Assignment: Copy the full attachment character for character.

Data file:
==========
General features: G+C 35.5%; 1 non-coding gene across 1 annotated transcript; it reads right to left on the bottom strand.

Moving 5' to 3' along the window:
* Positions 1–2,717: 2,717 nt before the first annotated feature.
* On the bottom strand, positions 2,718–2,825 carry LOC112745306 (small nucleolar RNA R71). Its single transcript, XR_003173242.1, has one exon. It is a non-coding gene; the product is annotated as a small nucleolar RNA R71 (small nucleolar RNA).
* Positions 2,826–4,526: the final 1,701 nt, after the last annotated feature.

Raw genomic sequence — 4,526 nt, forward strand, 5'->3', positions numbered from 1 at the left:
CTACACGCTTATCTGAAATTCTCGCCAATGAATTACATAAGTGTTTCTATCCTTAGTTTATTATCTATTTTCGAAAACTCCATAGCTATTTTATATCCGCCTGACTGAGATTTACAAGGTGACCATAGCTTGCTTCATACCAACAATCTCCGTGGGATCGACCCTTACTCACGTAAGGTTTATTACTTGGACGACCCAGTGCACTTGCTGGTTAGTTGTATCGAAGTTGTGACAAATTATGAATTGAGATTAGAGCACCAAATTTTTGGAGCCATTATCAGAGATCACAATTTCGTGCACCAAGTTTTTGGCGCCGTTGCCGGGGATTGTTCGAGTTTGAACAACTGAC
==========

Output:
General features: G+C 35.5%; 1 non-coding gene across 1 annotated transcript; it reads right to left on the bottom strand.

Moving 5' to 3' along the window:
* Positions 1–2,717: 2,717 nt before the first annotated feature.
* On the bottom strand, positions 2,718–2,825 carry LOC112745306 (small nucleolar RNA R71). Its single transcript, XR_003173242.1, has one exon. It is a non-coding gene; the product is annotated as a small nucleolar RNA R71 (small nucleolar RNA).
* Positions 2,826–4,526: the final 1,701 nt, after the last annotated feature.

Raw genomic sequence — 4,526 nt, forward strand, 5'->3', positions numbered from 1 at the left:
CTACACGCTTATCTGAAATTCTCGCCAATGAATTACATAAGTGTTTCTATCCTTAGTTTATTATCTATTTTCGAAAACTCCATAGCTATTTTATATCCGCCTGACTGAGATTTACAAGGTGACCATAGCTTGCTTCATACCAACAATCTCCGTGGGATCGACCCTTACTCACGTAAGGTTTATTACTTGGACGACCCAGTGCACTTGCTGGTTAGTTGTATCGAAGTTGTGACAAATTATGAATTGAGATTAGAGCACCAAATTTTTGGAGCCATTATCAGAGATCACAATTTCGTGCACCAAGTTTTTGGCGCCGTTGCCGGGGATTGTTCGAGTTTGAACAACTGAC